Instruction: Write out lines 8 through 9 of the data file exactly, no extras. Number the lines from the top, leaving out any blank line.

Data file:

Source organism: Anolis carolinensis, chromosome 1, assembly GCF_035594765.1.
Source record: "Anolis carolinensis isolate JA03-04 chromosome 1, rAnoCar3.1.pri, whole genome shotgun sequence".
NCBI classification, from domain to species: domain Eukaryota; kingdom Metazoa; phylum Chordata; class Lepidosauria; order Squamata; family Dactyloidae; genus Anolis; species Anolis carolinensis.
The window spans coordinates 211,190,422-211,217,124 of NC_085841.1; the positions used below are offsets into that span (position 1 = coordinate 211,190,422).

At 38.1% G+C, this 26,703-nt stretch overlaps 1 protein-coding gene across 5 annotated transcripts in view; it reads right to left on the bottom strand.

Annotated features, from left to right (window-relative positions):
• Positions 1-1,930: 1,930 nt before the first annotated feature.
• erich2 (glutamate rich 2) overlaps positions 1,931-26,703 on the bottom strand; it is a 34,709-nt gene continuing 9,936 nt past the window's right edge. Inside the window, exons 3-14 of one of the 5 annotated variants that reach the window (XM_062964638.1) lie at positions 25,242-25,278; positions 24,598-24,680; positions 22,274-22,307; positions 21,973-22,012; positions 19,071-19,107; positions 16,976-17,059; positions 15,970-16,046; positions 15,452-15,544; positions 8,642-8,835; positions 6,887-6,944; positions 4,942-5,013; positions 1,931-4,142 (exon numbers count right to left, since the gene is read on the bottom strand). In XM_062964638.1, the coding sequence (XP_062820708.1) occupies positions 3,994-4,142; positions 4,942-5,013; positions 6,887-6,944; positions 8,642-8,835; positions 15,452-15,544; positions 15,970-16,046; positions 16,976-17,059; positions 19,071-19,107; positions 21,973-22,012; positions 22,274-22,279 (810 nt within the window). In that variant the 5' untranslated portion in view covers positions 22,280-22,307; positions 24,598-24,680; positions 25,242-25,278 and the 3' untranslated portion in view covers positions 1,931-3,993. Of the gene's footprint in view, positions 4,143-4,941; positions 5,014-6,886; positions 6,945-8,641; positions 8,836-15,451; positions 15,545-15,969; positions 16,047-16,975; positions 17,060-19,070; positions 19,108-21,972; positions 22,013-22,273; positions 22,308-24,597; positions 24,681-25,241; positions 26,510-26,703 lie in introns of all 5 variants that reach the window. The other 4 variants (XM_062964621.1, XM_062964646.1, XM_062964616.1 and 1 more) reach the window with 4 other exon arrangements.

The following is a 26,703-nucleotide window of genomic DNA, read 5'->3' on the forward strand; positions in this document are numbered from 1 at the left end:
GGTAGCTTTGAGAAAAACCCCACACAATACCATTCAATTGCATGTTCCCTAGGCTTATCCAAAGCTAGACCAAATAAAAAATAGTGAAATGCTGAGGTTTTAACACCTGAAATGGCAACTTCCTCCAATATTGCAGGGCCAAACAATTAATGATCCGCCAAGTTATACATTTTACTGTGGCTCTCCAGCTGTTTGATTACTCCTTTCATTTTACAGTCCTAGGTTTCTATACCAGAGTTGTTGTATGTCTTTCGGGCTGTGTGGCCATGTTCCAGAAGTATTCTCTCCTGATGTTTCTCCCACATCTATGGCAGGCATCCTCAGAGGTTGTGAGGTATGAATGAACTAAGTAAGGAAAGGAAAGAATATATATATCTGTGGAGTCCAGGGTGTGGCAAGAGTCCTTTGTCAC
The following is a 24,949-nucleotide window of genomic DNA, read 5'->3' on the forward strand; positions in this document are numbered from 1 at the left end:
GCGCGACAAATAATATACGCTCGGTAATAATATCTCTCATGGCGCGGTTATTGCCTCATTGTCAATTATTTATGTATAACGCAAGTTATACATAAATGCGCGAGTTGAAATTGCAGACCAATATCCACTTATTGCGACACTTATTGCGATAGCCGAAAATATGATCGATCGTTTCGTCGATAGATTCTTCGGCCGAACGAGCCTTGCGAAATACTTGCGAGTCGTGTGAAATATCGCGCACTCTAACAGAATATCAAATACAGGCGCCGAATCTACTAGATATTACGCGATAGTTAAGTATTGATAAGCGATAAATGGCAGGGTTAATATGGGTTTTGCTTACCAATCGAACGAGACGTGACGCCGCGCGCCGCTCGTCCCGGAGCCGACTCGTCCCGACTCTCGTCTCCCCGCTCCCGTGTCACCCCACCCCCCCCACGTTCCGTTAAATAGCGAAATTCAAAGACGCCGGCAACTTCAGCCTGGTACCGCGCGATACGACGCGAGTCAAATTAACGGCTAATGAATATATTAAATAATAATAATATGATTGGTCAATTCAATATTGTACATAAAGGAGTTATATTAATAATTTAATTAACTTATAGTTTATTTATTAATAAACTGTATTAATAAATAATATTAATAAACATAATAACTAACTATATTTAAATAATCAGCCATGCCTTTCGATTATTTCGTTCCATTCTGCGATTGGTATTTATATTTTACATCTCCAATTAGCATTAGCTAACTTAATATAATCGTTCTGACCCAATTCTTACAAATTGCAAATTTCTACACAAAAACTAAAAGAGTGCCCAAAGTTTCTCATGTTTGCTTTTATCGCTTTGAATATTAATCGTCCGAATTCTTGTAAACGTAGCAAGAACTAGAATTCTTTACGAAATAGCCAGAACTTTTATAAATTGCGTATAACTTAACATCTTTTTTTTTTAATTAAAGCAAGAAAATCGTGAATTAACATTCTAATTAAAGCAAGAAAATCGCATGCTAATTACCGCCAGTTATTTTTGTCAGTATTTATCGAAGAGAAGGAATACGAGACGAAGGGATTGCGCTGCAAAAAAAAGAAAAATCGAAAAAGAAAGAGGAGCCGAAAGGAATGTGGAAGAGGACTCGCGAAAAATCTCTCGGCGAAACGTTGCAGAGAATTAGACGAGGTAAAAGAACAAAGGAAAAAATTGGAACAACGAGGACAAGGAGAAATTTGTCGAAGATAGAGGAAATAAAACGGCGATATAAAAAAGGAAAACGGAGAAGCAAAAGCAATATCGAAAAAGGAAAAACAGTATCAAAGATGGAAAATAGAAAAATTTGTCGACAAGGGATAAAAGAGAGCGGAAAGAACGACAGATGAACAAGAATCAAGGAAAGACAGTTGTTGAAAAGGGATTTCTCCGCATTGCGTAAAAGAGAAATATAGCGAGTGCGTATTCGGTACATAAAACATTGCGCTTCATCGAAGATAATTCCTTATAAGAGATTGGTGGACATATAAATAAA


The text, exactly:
• erich2 (glutamate rich 2) overlaps positions 1,931-26,703 on the bottom strand; it is a 34,709-nt gene continuing 9,936 nt past the window's right edge. Inside the window, exons 3-14 of one of the 5 annotated variants that reach the window (XM_062964638.1) lie at positions 25,242-25,278; positions 24,598-24,680; positions 22,274-22,307; positions 21,973-22,012; positions 19,071-19,107; positions 16,976-17,059; positions 15,970-16,046; positions 15,452-15,544; positions 8,642-8,835; positions 6,887-6,944; positions 4,942-5,013; positions 1,931-4,142 (exon numbers count right to left, since the gene is read on the bottom strand). In XM_062964638.1, the coding sequence (XP_062820708.1) occupies positions 3,994-4,142; positions 4,942-5,013; positions 6,887-6,944; positions 8,642-8,835; positions 15,452-15,544; positions 15,970-16,046; positions 16,976-17,059; positions 19,071-19,107; positions 21,973-22,012; positions 22,274-22,279 (810 nt within the window). In that variant the 5' untranslated portion in view covers positions 22,280-22,307; positions 24,598-24,680; positions 25,242-25,278 and the 3' untranslated portion in view covers positions 1,931-3,993. Of the gene's footprint in view, positions 4,143-4,941; positions 5,014-6,886; positions 6,945-8,641; positions 8,836-15,451; positions 15,545-15,969; positions 16,047-16,975; positions 17,060-19,070; positions 19,108-21,972; positions 22,013-22,273; positions 22,308-24,597; positions 24,681-25,241; positions 26,510-26,703 lie in introns of all 5 variants that reach the window. The other 4 variants (XM_062964621.1, XM_062964646.1, XM_062964616.1 and 1 more) reach the window with 4 other exon arrangements.

The following is a 26,703-nucleotide window of genomic DNA, read 5'->3' on the forward strand; positions in this document are numbered from 1 at the left end: